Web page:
I have built in a few parameters.  We need to provide the OVM 3.x Manager server name, additionally we can provide the port, and username.  Both of which have default values.  Additionally I have added a dry run parameter which will give you the chance to see what the output would be.  Finally there is a verbose parameter which is self explanatory.

Please keep in mind that in OVM 3.x vdisk names are simple metadata.  This doesn’t change any names on disk.  But this does help when you have taken the time to name your vdisks when creating the VMs but have had to re-manage a hypervisor, as in that scenario you end up being able to rediscover the VMs themselves, and their names, but the vdisks will come up as named their UUID.

Please keep in mind that this script will make multiple SSH connections to the ovmcli, as such you will want to use keys to streamline this authentication.  I have an article covering that here.

Name       : rename-vdisks.sh
Version   :  1.2.1
MD5        :  c1a0cf9935a4cdcfd12f3eda71bfdd5d
SHA256  :  bd96192e20e5371b0124eec1c8372c97dbf8469b2c5538400461b82d7f43f5e2
URL         :  http://source.allanglesit.net/pub/rename-vdisks.sh

#!/bin/bash
# chkconfig:
# description:
#
#: Script Name    : rename-vdisks.sh
#: Version    : 1.2.1
#: Author    : Matthew Mattoon - http://blog.allanglesit.com
#: Date Created    : January 26, 2013
#: Date Updated    : February 20, 2013
#: Description    : Renames all OVM 3.x virtual disks to a standard naming convention.
#: Examples    : rename-vdisks.sh -m OVMMANAGER -p PORT -u USER -v
#:         : rename-vdisks.sh -m ovmserver.localdomain -v

usage()
{
cat << EOF
usage: $0 options

This script allows you to rename all OVM 3.x virtual disks to follow a consistent standard.

Standard:    vmname_system.img (slot 0)
vmname_dataX.img (slot 1-x where X is the slot number)
vmname1_vmname2_dataX.img (where a disk is shared between 2 VMs)

OPTIONS:
-h    Show this message
-m    OVM 3.x Manager Server (required).
-p    OVM 3.x Manager Port (default: 10000).
-u    OVM 3.x Manager User (default: admin).
-d   Dry Run.  Script will make no changes, but instead provide the output of an actual run.
-v   Verbose flag.
EOF
}

while getopts "hm:pudv" OPTION
do
case $OPTION in
h) usage; exit 1;;
m) ovmmgr=$OPTARG;;
p) ovmport=$OPTARG;;
u) ovmuser=$OPTARG;;
d) dryrun=1;;
v) verbose=1;;
?) usage; exit 1;;
esac
done

if [[ -z $ovmmgr ]]
then
usage
exit 1
fi

echo ""

if [[ -z $ovmuser ]]
then
ovmuser=admin
echo "Using default OVM User [ $ovmuser ]"
fi

if [[ -z $ovmport ]]
then
ovmport=10000
echo "Using default OVM Port [ $ovmport ]"
fi

if [ "$dryrun" = "1" ]
then
echo "Using Dry Run Option"
fi

if [ "$verbose" = "1" ]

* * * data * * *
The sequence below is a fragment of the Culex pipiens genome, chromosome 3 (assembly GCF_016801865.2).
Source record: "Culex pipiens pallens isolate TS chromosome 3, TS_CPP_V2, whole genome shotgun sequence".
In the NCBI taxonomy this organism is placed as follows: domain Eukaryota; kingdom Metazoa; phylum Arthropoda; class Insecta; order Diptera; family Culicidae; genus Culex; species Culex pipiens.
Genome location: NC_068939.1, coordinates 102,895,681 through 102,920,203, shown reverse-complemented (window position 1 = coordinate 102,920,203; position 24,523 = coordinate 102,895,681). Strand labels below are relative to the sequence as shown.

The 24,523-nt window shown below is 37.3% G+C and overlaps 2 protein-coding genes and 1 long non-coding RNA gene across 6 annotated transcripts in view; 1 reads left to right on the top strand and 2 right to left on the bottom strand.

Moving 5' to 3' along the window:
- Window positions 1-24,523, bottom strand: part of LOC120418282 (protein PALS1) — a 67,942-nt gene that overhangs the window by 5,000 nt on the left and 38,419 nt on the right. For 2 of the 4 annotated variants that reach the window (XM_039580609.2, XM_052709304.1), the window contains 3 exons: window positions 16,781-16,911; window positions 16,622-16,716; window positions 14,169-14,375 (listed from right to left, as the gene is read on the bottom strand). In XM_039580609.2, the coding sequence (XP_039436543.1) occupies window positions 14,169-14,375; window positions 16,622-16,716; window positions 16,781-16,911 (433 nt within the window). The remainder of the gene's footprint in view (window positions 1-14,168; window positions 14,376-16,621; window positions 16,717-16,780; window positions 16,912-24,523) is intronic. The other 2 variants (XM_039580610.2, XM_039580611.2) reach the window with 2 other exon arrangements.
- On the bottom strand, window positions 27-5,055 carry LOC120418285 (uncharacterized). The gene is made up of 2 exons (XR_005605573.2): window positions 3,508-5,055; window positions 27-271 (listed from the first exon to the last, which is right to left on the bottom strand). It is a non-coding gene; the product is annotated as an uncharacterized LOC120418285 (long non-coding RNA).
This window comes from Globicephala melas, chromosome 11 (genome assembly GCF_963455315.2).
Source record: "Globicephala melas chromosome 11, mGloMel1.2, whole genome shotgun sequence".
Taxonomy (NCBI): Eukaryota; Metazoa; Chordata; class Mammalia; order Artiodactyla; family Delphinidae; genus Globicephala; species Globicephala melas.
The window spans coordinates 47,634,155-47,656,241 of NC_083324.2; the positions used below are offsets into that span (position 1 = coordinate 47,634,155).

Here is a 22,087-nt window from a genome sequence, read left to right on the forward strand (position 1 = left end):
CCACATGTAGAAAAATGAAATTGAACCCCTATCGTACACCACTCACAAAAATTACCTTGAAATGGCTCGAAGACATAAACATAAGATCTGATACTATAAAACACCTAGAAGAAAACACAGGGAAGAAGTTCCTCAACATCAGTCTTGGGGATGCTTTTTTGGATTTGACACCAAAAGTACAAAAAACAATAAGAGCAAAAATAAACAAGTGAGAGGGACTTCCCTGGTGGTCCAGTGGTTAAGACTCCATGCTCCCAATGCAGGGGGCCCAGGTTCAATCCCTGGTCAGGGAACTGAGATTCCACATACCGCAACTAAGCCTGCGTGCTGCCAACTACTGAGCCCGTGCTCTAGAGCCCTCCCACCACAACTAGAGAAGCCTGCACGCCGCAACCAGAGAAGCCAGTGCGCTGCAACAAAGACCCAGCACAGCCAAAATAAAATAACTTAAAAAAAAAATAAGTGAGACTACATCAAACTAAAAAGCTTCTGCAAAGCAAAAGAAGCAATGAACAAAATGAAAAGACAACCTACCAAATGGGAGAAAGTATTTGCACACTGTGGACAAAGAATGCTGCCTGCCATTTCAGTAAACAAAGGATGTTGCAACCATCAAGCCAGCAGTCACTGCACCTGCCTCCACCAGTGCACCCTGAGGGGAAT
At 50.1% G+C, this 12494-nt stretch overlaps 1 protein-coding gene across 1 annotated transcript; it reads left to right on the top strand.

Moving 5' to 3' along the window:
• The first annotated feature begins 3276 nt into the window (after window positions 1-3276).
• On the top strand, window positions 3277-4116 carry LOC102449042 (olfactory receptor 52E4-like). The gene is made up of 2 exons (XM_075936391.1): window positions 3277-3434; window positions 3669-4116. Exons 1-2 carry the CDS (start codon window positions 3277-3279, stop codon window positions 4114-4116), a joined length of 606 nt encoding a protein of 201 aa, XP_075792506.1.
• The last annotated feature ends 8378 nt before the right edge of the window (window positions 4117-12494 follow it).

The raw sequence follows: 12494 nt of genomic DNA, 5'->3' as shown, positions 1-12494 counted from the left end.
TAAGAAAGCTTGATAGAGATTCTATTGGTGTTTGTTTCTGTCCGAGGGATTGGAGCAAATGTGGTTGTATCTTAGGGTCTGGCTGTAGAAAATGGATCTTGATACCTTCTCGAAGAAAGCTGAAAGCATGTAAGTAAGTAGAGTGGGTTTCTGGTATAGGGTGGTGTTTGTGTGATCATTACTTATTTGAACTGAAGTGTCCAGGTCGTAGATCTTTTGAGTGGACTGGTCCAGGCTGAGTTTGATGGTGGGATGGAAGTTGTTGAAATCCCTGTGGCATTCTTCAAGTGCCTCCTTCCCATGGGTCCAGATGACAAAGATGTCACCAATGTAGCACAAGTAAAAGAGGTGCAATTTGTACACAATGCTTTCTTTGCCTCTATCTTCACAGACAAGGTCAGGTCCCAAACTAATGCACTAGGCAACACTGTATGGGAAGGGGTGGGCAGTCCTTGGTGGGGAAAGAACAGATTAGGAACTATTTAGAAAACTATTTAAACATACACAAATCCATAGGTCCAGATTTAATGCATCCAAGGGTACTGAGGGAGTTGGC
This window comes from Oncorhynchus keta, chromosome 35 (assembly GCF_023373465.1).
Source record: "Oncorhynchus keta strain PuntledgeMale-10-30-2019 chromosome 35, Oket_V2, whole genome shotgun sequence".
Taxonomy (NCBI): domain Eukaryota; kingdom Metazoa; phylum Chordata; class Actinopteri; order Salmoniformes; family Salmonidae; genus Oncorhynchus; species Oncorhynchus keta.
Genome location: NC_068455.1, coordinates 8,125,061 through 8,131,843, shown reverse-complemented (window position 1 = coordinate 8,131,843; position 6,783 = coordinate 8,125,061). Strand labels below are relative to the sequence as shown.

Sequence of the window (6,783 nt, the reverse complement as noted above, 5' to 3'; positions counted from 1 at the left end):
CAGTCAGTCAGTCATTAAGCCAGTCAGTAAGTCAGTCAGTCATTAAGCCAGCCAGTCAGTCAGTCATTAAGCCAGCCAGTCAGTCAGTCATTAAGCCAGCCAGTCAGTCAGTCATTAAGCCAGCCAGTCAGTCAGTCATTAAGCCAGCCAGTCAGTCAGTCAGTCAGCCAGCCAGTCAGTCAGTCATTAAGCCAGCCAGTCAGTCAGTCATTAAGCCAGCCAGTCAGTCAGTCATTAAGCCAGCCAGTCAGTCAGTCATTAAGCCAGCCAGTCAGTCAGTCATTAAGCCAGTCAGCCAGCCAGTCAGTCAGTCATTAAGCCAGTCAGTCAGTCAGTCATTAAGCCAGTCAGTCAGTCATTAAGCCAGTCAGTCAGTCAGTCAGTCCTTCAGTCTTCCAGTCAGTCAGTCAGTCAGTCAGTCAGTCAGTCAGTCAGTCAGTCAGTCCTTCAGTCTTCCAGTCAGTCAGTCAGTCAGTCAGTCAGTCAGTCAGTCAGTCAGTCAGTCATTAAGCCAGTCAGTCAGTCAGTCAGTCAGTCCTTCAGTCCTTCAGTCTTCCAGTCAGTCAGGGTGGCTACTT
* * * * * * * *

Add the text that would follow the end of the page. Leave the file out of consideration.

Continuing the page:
then
echo "Using Verbose Option"
fi

echo ""
echo ""
echo `sed -n 3p $0 | sed 's/#://'`
echo `sed -n 5p $0 | sed 's/#://'`
echo `sed -n 4p $0 | sed 's/#://'`
echo ""
echo ""

for i in `ssh -p $ovmport $ovmuser@$ovmmgr "list vmdiskmapping" | grep -v 'OVM>\|Command:\|Status:\|Time:\|Data:' | sed 's/  /:/g'`
do
id=`echo $i | cut -d ":" -f 3`
echo "Examining $id  "
read name id slot emdev vdisk vm <<<$(ssh -p $ovmport $ovmuser@$ovmmgr "show vmdiskmapping id=$id" | grep -v 'OVM>\|Command:\|Status:\|Time:\|Data:' | sed 's/Emulated Block Device/EmulatedBlockDevice/' | sed 's/Virtual Disk Id/VirtualDiskId/' | sed 's/Vm Id/VmId/' | sed 's/  //' | sed 's/ = /=/g' | sed 's/  \[/:\[/g')
name=`echo $name | cut -d = -f 2`
id=`echo $id | cut -d = -f 2`
slot=`echo $slot | cut -d = -f 2`
emdev=`echo $emdev | cut -d = -f 2`
vdiskid=`echo $vdisk | cut -d = -f 2 | cut -d ":" -f 1`
vdiskname=`echo $vdisk | cut -d = -f 2 | cut -d ":" -f 2 | sed 's/\[\|\]//g'`
vm=`echo $vm | cut -d = -f 2 | cut -d ":" -f 2 | sed 's/\[\|\]//g'`
if [ "$slot" != "0" ]
then
slotname=data"$slot".img
else
slotname=system.img
fi
newvdiskname="$vm"_"$slotname"

imginfo=( `ssh -p $ovmport $ovmuser@$ovmmgr "show virtualdisk id=$vdiskid" | grep -v 'OVM>\|Command:\|Status:\|Time:\|Data:' | sed 's/Max (GiB)/Max(GiB)/' | sed 's/Used (GiB)/Used(GiB)/' | sed 's/Repository Id/RepositoryId/' | sed 's/Vm /Vm/' | sed 's/  //' | sed 's/ = /=/g' | sed 's/  \[/:\[/g'` )
imgname=`printf "%s\n" "${imginfo[0]}" | cut -d = -f 2`
imgid=`printf "%s\n" "${imginfo[1]}" | cut -d = -f 2`
imgmaxsize=`printf "%s\n" "${imginfo[2]}" | cut -d = -f 2`
imgusedsize=`printf "%s\n" "${imginfo[3]}" | cut -d = -f 2`
imgshareable=`printf "%s\n" "${imginfo[4]}" | cut -d = -f 2`
imgrepoid=`printf "%s\n" "${imginfo[5]}" | cut -d = -f 2 | cut -d : -f 1`
imgreponame=`printf "%s\n" "${imginfo[5]}" | cut -d = -f 2 | cut -d : -f 2 | sed 's/\[\|\]//g'`
if [ "$verbose" = "1" ]
then
echo "  VM Name         :  $vm"
echo "  Disk Id         :  $vdiskid"
echo "  Disk Name       :  $vdiskname"
echo "  Slot Number     :  $slot"
echo "  Shareable       :  $imgshareable"
fi
if [ -n "$vdiskid" -o  "$vdiskid" != *".iso" ]
then
if [ "$imgshareable" = "Yes"  ]
then
for item in `printf "%s\n" "${imginfo[@]}" | grep Vm | cut -d : -f 2 | sed 's/\[\|\]//g'`
do
shareddiskvmnames+="$item"_
done
newvdiskname="${shareddiskvmnames}${slotname}"
unset shareddiskvmnames
fi
if [ "$vdiskname" != "$newvdiskname" ]